The Tim Ferriss Show #343 Seth Godin How to Say “No,” Market Like a Professional, and Win at Life
|David Senra||Nov 20, 2018|
How Seth deals with being overwhelmed: There is too much information in our immediate environment. Figure out how to clear six hours a day for your life. You will have an enormous return on investment. Seth does this by not going to meetings, not watching television, and not looking at Facebook or Twitter.
Most people can not manage themselves: Even if you’re not self-employed, your boss is you. You manage your career, your day, your responses. You manage how you sell your services and the way you talk to yourself. Odds are, you’re doing it poorly. [From his post The World’s Worst Boss]
What is the difference between long work and hard work? Long work is what the lawyer who bills 14 hours a day filling in forms does. Hard work is what the insightful litigator does when she synthesizes four disparate ideas and comes up with an argument that wins the case–in less than five minutes. [From his post Hard Work vs Long Work] People who are willing to do the hard work are the ones toiling with no obvious applause. They are confronting things that feel risky because they understand that over time they aren’t risky. They are generous and useful. . . The extra hour at the end of the day is no longer necessary because you have built an asset. You are no longer on the clock. You are creating value from the thing you produced.
Seth’s counterintuitive point about evaluating what to work on: I showed people an idea I had and at least half of them didn’t get it. I thought now I am on to something. If everyone said it is a good idea then it is probably banal.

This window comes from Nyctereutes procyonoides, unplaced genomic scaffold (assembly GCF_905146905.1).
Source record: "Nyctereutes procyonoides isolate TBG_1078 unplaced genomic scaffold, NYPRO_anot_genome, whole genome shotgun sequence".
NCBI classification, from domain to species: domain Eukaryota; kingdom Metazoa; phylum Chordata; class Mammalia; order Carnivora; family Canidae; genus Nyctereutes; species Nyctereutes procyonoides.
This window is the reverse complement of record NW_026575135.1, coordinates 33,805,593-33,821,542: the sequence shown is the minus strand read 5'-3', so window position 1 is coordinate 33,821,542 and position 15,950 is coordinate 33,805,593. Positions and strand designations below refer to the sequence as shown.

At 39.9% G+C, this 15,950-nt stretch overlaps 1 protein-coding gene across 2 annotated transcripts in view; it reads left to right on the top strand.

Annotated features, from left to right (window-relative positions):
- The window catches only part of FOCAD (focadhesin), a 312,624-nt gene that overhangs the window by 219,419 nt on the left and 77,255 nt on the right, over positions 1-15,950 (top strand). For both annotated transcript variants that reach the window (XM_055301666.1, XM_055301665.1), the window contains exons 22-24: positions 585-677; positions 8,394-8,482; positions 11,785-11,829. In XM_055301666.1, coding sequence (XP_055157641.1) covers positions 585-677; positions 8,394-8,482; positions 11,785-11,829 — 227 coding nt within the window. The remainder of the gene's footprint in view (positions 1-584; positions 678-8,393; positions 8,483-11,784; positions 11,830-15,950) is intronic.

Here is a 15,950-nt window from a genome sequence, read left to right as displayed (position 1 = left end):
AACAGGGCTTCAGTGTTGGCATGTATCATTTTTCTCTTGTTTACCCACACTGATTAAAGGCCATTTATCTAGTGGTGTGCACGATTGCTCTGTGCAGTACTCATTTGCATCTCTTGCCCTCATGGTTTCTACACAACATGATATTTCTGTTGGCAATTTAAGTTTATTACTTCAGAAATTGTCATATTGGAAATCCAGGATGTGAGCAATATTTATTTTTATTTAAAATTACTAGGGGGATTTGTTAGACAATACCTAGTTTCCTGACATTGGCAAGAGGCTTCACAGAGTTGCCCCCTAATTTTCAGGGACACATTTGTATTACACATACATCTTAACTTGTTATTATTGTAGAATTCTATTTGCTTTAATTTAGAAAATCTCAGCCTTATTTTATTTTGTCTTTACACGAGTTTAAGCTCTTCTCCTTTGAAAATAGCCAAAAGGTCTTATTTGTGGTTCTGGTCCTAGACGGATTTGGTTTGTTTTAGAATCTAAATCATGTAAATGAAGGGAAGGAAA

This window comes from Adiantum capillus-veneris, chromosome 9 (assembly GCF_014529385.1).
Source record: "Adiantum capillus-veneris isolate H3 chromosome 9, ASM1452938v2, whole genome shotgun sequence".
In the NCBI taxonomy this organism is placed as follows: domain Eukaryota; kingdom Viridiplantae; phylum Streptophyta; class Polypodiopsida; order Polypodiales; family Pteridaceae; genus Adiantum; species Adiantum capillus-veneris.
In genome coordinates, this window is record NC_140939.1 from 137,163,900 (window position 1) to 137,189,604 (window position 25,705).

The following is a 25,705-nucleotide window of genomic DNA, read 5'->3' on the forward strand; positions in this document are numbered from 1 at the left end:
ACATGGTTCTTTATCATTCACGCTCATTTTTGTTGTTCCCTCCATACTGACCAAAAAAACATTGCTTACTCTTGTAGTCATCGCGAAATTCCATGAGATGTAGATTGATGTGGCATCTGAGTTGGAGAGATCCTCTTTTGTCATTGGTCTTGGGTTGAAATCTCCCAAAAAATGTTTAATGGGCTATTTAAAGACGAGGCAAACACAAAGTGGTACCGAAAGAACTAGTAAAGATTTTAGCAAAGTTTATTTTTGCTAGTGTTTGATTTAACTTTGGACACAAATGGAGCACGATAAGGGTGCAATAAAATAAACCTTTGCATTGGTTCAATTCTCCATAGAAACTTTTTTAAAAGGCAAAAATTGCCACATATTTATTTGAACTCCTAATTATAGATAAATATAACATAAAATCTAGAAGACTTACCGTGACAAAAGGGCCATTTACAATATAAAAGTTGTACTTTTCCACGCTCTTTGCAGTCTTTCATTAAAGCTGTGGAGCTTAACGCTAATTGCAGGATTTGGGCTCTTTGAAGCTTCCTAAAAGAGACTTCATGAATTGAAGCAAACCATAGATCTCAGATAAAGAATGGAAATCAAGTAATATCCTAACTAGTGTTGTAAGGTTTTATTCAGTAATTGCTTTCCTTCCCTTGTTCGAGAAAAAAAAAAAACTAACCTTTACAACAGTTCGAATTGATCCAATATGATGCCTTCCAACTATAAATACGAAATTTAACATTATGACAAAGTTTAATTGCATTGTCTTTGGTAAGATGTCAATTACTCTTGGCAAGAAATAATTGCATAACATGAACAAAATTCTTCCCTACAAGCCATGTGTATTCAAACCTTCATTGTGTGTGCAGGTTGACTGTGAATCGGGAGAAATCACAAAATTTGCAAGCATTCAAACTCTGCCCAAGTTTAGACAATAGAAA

Professionalism > Authenticity: I don’t want an authentic surgeon. One who says: Oh I don’t feel like doing knee surgery today. I want a professional that shows up no matter how they feel. There are days when I write when it is not my authentic self. It is me being a professional. Being a professional means I am going to do what I said I would do.
Why Seth wrote this book: We don’t need this race to the bottom. [Privacy prying, spammy, every page on the web looks like a porn page] Instead we can go in the other direction: There is a group of people who need me. If I can find that group [the smallest viable audience] and delight them they will tell the others.
What the attention economy teaches us: You are not in charge of what people look at. They are. If you go where people are looking you will do way better than if you insist people look at you.
Raise your prices: If you rent housing to low-income people or you sell health care to the masses please lower your prices. For everyone else, this idea that people can’t afford [what you’re selling] is crazy talk.
Book recommendations: Thirst: A Story of Redemption, Compassion, and a Mission to Bring Clean Water to the World by Scott Harrison, A Second Chance: For You, For Me, And For The Rest Of Us by Catherine Hoke, Walk in Their Shoes: Can One Person Change the World? by Jim Ziolkowski, The Blue Sweater: Bridging the Gap Between Rich and Poor in an Interconnected Worldby Jacqueline Novogratz, and Meaningful Work: A Quest to Do Great Business, Find Your Calling, and Feed Your Soul by Shawn Askinosie